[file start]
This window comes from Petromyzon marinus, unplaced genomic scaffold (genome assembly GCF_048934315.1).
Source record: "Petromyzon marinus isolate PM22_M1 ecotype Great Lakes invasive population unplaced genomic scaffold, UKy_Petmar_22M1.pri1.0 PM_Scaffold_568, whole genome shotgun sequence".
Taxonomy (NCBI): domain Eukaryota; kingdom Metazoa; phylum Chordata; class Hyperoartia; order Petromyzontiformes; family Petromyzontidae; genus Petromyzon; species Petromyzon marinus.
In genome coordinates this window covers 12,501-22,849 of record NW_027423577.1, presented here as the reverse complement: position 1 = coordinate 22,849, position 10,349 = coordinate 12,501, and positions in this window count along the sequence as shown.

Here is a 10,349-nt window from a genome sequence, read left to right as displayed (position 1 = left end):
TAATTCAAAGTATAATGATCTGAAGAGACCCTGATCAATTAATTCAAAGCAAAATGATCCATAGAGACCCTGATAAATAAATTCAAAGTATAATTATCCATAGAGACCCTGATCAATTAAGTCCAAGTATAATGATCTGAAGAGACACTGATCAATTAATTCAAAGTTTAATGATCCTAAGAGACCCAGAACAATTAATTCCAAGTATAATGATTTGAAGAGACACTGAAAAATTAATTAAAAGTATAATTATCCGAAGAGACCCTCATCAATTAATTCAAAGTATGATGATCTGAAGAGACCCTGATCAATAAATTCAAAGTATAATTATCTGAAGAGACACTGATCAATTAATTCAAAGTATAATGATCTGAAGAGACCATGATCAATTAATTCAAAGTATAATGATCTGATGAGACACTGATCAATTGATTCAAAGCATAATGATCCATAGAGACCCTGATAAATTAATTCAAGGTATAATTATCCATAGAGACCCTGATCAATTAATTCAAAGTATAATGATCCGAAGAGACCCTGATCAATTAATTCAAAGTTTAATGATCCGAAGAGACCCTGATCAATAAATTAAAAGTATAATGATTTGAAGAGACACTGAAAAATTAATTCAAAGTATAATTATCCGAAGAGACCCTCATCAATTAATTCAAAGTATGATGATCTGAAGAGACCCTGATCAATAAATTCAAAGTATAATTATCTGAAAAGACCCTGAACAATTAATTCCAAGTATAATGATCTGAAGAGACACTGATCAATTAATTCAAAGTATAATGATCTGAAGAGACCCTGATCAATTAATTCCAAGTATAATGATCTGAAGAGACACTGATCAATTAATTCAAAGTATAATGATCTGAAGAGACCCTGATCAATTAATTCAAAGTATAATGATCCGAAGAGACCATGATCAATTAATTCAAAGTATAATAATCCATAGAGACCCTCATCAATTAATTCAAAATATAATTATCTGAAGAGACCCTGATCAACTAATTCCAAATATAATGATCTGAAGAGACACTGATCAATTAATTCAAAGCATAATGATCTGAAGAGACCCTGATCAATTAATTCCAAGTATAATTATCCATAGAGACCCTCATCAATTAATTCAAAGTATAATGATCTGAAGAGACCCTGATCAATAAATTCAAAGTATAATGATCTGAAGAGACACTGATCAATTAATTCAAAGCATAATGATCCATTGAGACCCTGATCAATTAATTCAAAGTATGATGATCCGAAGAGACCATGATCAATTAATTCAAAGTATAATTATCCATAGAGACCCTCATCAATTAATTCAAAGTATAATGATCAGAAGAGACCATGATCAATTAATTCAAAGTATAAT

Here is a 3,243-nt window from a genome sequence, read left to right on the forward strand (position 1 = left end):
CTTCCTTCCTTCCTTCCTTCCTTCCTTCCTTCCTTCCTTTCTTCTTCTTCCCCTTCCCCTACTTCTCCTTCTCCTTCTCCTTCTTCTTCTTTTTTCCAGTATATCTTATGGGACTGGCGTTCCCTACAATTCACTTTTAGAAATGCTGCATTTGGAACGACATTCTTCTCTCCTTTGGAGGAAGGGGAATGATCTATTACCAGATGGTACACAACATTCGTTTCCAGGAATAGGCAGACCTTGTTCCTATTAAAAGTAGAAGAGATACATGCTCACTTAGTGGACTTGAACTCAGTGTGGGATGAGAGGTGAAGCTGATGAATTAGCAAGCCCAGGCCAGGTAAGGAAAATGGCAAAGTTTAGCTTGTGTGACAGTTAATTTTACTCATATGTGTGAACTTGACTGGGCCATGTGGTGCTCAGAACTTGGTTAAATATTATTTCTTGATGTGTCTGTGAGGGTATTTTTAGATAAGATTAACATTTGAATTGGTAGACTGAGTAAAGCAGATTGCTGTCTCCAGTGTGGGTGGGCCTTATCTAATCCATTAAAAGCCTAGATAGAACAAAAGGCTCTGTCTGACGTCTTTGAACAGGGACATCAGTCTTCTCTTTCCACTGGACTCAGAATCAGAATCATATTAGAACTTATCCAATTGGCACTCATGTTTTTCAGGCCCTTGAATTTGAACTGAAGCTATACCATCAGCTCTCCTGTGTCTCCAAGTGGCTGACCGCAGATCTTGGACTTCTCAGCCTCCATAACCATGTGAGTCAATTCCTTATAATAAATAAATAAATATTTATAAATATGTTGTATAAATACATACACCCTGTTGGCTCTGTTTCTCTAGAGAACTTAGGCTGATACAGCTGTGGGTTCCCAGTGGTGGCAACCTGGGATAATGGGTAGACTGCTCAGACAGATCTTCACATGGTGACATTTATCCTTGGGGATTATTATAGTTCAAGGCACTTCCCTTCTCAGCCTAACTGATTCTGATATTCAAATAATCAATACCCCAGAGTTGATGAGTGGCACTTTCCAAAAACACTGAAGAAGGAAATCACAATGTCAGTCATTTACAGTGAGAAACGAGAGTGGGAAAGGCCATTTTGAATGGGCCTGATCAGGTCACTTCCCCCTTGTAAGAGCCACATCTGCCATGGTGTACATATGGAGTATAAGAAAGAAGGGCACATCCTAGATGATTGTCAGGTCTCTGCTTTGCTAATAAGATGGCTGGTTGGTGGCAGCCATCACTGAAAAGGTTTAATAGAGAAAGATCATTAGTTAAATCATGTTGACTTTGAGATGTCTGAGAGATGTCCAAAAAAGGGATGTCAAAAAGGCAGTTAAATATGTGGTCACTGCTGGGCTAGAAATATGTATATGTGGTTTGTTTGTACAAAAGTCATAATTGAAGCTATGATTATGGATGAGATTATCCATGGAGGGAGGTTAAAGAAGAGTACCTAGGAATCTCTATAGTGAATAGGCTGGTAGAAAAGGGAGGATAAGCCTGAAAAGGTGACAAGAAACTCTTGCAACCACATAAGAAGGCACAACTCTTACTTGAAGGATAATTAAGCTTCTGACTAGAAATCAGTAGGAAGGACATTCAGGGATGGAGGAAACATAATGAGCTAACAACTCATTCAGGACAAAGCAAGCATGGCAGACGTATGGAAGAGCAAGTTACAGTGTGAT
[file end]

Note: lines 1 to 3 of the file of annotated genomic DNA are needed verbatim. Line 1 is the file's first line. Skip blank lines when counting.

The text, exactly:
This window comes from Petromyzon marinus, unplaced genomic scaffold (genome assembly GCF_048934315.1).
Source record: "Petromyzon marinus isolate PM22_M1 ecotype Great Lakes invasive population unplaced genomic scaffold, UKy_Petmar_22M1.pri1.0 PM_Scaffold_568, whole genome shotgun sequence".
Taxonomy (NCBI): domain Eukaryota; kingdom Metazoa; phylum Chordata; class Hyperoartia; order Petromyzontiformes; family Petromyzontidae; genus Petromyzon; species Petromyzon marinus.